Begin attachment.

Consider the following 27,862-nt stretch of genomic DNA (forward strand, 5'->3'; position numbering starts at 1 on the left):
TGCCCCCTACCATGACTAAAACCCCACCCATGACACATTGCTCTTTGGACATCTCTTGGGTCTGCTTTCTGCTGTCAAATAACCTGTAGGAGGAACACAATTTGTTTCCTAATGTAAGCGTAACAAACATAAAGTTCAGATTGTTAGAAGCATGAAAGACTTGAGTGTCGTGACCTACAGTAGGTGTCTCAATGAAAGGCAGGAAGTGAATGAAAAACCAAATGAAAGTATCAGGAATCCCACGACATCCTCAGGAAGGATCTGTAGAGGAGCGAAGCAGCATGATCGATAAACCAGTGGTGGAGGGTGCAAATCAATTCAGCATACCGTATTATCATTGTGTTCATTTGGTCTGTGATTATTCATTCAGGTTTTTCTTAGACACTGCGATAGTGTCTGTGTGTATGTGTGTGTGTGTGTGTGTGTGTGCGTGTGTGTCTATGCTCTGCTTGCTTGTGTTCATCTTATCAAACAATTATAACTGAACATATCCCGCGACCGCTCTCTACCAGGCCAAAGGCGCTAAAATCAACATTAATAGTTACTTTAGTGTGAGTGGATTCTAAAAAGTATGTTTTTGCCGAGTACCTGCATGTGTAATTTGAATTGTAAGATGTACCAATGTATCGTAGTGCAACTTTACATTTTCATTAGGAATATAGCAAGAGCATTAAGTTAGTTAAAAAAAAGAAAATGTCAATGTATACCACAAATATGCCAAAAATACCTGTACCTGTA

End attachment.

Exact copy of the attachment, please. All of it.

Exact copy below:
Consider the following 27,862-nt stretch of genomic DNA (forward strand, 5'->3'; position numbering starts at 1 on the left):
TGCCCCCTACCATGACTAAAACCCCACCCATGACACATTGCTCTTTGGACATCTCTTGGGTCTGCTTTCTGCTGTCAAATAACCTGTAGGAGGAACACAATTTGTTTCCTAATGTAAGCGTAACAAACATAAAGTTCAGATTGTTAGAAGCATGAAAGACTTGAGTGTCGTGACCTACAGTAGGTGTCTCAATGAAAGGCAGGAAGTGAATGAAAAACCAAATGAAAGTATCAGGAATCCCACGACATCCTCAGGAAGGATCTGTAGAGGAGCGAAGCAGCATGATCGATAAACCAGTGGTGGAGGGTGCAAATCAATTCAGCATACCGTATTATCATTGTGTTCATTTGGTCTGTGATTATTCATTCAGGTTTTTCTTAGACACTGCGATAGTGTCTGTGTGTATGTGTGTGTGTGTGTGTGTGTGTGCGTGTGTGTCTATGCTCTGCTTGCTTGTGTTCATCTTATCAAACAATTATAACTGAACATATCCCGCGACCGCTCTCTACCAGGCCAAAGGCGCTAAAATCAACATTAATAGTTACTTTAGTGTGAGTGGATTCTAAAAAGTATGTTTTTGCCGAGTACCTGCATGTGTAATTTGAATTGTAAGATGTACCAATGTATCGTAGTGCAACTTTACATTTTCATTAGGAATATAGCAAGAGCATTAAGTTAGTTAAAAAAAAGAAAATGTCAATGTATACCACAAATATGCCAAAAATACCTGTACCTGTA